With the best will in the world sometimes the greatest artisans, designers and skilled crafts people don’t know how to sell the amazing things which they produce. This is a state of affairs I find particularly tragic as I hate the idea of beautiful and useful things which should be enjoyed sat unloved and unused, and the people who spend their precious time making them going unrecognised and unrewarded whilst the populace eagerly fills their homes and hearts with mass produced, cheap tat. It is almost inconceivable that the same person who takes their thoughts and inspirations and turns them into a physical item could have no idea about how to tell people about their awesome thing or things, sometimes it is an issue of confidence, sometimes the craftsman is simply a little introverted and sometimes they just need a little affirmation that what they do is good and that people really do like it. Apart from the product itself there are another few key considerations in making what you produce a success, so let’s take a look at a few of them.
This is an all encompassing term for things like your company name, your concept, how you advertise, where you advertise and who your target audience (the people who will buy your “thing”) are? The importance of picking a name for what you do cannot be overstated, your brand name is your introduction, it is your first impression and if it isn’t memorable or conjures the wrong image then it can sink you no matter how good your product is. Denim and work wear brands fall mainly into a very small niche when it comes to naming a brand with the common traits tending to be to pick something very masculine but with an element of history, heritage or nature around it. I considered making my own “work wear brand name generator” for this post, but after writing a list of words commonly used I realised that it would offend just about everyone in the business.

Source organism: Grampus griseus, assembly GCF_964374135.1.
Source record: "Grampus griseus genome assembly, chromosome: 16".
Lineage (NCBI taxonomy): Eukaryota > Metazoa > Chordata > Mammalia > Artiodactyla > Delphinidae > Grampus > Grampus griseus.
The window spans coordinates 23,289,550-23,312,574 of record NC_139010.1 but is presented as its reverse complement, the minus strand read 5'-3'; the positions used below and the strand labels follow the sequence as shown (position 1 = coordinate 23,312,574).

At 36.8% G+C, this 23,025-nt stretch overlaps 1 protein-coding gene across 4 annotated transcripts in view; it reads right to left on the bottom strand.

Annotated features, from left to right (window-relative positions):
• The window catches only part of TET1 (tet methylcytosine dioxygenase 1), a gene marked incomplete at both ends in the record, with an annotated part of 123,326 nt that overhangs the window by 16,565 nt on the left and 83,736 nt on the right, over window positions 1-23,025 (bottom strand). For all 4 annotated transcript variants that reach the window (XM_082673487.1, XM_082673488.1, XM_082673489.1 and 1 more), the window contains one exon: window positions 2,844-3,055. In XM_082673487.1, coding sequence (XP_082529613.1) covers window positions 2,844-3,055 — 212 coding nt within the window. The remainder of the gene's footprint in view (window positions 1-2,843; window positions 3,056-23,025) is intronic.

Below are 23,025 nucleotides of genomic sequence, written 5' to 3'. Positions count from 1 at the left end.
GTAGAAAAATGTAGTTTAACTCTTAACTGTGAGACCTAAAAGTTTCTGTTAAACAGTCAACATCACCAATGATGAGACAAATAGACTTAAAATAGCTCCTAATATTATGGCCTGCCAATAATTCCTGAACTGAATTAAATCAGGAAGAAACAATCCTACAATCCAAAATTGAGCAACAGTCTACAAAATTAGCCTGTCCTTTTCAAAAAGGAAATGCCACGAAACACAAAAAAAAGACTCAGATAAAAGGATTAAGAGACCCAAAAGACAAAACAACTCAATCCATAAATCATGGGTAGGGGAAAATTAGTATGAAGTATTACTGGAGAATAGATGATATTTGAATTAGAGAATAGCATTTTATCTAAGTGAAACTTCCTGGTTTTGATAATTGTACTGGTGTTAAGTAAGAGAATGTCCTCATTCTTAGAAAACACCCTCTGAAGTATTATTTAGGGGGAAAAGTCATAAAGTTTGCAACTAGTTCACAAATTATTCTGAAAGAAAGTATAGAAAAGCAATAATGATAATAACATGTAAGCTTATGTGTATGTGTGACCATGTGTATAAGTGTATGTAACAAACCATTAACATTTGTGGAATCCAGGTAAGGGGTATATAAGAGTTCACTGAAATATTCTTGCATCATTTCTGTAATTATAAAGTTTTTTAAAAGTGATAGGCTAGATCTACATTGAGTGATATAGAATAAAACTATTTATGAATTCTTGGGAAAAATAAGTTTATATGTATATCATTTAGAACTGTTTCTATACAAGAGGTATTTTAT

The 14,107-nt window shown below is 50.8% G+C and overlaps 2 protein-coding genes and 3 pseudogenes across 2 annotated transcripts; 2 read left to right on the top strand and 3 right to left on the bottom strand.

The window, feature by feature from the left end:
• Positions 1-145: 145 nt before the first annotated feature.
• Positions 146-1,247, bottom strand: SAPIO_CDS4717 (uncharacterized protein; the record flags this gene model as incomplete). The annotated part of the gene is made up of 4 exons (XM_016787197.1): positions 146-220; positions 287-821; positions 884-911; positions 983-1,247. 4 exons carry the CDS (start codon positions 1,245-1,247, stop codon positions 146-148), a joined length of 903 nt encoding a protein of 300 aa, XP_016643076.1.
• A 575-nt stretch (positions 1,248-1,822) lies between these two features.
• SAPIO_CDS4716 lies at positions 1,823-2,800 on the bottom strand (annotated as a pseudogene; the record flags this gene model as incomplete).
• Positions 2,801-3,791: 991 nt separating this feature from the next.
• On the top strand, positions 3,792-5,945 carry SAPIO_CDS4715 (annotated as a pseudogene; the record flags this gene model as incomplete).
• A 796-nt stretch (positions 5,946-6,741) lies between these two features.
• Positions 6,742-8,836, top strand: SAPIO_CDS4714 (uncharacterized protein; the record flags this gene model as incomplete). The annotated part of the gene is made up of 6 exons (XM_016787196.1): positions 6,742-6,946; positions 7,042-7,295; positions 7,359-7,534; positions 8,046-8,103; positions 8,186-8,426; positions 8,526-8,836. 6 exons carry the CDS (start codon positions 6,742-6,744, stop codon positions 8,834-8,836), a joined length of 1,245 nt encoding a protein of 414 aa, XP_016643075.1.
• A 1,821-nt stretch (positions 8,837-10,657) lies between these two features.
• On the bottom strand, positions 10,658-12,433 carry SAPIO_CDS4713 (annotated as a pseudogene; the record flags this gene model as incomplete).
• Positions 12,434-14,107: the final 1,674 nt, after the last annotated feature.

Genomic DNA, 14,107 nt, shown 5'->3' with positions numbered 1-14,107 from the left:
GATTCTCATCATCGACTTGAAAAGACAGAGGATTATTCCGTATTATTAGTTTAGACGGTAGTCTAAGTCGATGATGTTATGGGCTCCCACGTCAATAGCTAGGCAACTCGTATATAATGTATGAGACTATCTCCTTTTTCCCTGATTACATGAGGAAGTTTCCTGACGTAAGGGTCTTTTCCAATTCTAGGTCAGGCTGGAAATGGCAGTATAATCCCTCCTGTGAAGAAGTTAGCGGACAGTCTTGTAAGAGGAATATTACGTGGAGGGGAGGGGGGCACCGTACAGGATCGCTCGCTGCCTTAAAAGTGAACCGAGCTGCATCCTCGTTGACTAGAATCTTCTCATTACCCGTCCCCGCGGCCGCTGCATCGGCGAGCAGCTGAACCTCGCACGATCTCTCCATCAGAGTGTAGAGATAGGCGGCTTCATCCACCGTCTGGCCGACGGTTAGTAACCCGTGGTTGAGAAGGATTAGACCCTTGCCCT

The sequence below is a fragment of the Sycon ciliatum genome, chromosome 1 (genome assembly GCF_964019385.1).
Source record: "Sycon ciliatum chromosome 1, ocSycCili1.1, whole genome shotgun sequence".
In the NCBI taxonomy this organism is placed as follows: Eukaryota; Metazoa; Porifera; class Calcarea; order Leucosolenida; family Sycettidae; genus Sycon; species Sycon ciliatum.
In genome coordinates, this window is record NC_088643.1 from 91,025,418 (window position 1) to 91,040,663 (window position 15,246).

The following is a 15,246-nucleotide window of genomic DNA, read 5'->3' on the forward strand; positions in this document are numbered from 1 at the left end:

The absolute golden rule of branding is to know the market, especially in something for this niche. For something so creative and high quality there are actually fairly narrow parameters, people tend to know what they like and what they don’t, straying outside of these limitations before you are a known quantity can be a mistake as I have learned personally.
In a previous piece I briefly looked at the niche within a niche, and this is where those narrow limitations come into play again. Some of the most successful brands in this market are a direct representation of their owners good tastes, some of those who fail miserably are the result of brand owners not realising that their vision and tastes do not suit their market. For example, if G Star Raw tried to move into the heritage/ repro market I have no doubt it would be an abject failure as it is simply not what their design aesthetic lends itself too (plus they have an established market), the same would happen if Iron Heart took a move into hip hop influenced street wear.